And that has been the universal reaction of most non-racing people to whom I have spoken and, just as worrying, of many seasoned and far-from-squeamish professionals.

I never thought I'd see the day when I watched a National and didn't enjoy it. Never before, after a mere circuit, have I been haunted by the fear that nothing would finish at all and that the talons of an unsympathetic world would be sunk, inextractably, into the flesh of our greatest race.

For hundreds of millions of people the National is a television event. What they saw on Saturday was our most famous sporting event flirting with oblivion. But of course the race wasn't run in the name of sport, or indeed the National's rich traditions. It was run in the name of expediency and money - with the overriding feeling being that, if the Cheltenham Festival had taken place last month, then Saturday's race would have been postponed. But they pressed ahead on going that even the winning rider described as "borderline", adding, tellingly, that he had "never raced on worse ground".

The Aintree executive's mindset was made early in the day. Just before noon I spoke to one of the stewards, who insisted it was safe. "But what if it rains for another three hours?" I asked. "It won't get any worse," he replied. Oh yeah? What was three hours further downpour going to do then? Dry it out a bit?

Everyone who loves jump racing enters a type of contract with themselves. It involves some complicated emotional equations about risk, fairness and the pursuit of glory. Even on the desperate days, the soul-in-the-boots afternoons of One Man and Gloria Victis, we can justify the price because horses and jockeys are being asked to take acceptable risks, not having the impossible demanded of them in order to stage a freak show.

But on Saturday we broke that contract, abused that trust, by sending horses and jockeys out for our most arduous event on ground that would not be raced on in any other circumstances. We have staged The Great Escape through a magical mix of frankly undeserved good luck and the skill of the jockeys sent over the top to a known fate. And the enduring images of the race are an unforgettable mish-mash of low farce and high drama that teetered on the edge of tragedy for 11 minutes. As the surviving pair jumped Becher's second time, you looked back down that long line of rooted fences and saw the disconsolate figure of the luckless Carl Llewellyn plus the rag, tag and bobtail of our greatest race strewn randomly around like litter on a pavement.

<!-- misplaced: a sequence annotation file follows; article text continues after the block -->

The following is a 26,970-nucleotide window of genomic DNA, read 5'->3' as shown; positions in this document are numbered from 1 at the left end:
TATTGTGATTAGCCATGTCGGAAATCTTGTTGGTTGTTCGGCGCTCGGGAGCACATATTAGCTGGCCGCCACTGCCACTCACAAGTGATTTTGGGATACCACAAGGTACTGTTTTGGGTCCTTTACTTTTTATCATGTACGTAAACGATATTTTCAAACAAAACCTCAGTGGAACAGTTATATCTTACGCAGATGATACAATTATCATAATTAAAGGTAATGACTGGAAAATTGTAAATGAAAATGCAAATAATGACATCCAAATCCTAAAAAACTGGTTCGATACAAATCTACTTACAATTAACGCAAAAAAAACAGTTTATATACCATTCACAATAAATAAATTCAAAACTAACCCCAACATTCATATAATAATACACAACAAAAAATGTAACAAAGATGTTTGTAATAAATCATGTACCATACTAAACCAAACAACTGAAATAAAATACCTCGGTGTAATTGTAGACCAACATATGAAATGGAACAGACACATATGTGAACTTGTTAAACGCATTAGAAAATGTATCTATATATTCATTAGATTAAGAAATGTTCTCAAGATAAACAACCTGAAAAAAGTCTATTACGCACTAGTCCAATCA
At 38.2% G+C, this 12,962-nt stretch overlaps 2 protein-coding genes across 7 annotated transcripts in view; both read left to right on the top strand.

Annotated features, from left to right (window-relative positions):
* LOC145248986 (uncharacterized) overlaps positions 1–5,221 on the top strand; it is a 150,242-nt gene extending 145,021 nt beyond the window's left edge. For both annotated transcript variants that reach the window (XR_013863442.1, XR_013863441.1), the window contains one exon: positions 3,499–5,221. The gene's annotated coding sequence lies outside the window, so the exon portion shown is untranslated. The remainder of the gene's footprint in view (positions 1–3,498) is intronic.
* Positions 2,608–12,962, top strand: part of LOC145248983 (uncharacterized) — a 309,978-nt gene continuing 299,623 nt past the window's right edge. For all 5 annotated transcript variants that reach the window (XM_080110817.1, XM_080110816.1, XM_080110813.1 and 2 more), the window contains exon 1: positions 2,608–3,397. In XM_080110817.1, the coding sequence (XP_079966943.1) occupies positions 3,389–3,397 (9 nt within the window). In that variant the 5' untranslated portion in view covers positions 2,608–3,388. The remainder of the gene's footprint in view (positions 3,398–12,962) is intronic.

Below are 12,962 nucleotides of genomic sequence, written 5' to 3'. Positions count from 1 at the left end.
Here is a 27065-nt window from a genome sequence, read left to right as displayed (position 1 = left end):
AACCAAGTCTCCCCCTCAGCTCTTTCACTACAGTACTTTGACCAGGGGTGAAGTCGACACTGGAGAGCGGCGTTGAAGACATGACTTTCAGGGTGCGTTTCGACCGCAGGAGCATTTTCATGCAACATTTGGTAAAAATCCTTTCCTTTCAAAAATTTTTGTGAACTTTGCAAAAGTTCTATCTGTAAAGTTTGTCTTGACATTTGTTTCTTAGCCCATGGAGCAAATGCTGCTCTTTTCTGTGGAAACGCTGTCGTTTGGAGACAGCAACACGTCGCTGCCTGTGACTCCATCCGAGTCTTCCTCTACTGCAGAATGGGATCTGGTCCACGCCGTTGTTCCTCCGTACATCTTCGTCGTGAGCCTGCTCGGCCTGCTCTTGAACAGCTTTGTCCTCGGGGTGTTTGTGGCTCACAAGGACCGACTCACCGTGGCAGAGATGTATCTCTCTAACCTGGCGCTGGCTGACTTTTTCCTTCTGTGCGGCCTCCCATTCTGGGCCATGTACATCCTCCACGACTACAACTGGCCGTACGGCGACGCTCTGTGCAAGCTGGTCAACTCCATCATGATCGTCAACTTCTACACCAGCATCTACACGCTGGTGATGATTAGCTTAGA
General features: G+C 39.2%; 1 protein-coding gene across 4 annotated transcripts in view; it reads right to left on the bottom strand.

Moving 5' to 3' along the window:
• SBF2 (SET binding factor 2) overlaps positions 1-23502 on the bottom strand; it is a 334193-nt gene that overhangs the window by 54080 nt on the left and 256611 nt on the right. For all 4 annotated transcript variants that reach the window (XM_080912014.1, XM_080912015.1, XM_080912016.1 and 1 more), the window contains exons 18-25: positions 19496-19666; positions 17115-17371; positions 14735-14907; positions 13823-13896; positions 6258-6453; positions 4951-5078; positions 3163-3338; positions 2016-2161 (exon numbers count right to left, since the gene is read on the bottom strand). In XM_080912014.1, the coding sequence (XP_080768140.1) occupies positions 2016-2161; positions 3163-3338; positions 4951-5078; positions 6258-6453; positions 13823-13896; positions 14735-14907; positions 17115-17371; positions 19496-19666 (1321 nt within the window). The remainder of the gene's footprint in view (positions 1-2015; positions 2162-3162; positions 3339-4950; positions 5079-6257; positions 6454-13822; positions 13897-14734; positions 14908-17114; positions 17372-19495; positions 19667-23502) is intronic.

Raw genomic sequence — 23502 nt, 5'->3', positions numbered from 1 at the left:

I know after the nightmare of this season that everything was riding on this race, but that makes the decision to stage it even more hopelessly misguided. If the fates hadn't smiled so benignly, if we had lost a couple, then believe me the critics would have come down like the wolf on the fold and an already sterilised event would have been castrated beyond any hope of future potency. That, in addition to the unjustifiable punt they took with the lives of men and horses, is the chance Aintree officials elected to take on Saturday. And they didn't take the gamble with their race, they took it with our race because it is the public to whom this priceless asset belongs.

Like many, the first race I ever saw was the Grand National. How many children who watched on Saturday will feel they have seen something magical, something of which they want to become a part? Perhaps by the narrowness of our deliverance from catastrophe, we will learn never again venally to place something so imperishably important on the altar of sacrifice. Never again to hang the National out to dry in the wet for 11 minutes.

On the practical front, we can assume they will look at both the drainage and the exits for loose horses. But if the key people at Aintree just shrug the criticism off with a smug smile, they will find themselves doing without the support of this newspaper in 12 months' time.

This is a piece written with mixed feelings - incredulous gratitude and a heavy heart. It will antagonise many whom I both like and admire, and for that I am sorry. But, while racing should have the courage of its own convictions and not be ruled by the outside world, we have to understand that we are part of it. On Saturday we presented a spectacle that will have repelled infinitely more people than it attracted. We have indeed "got away with it", but that doesn't mean we should have done it.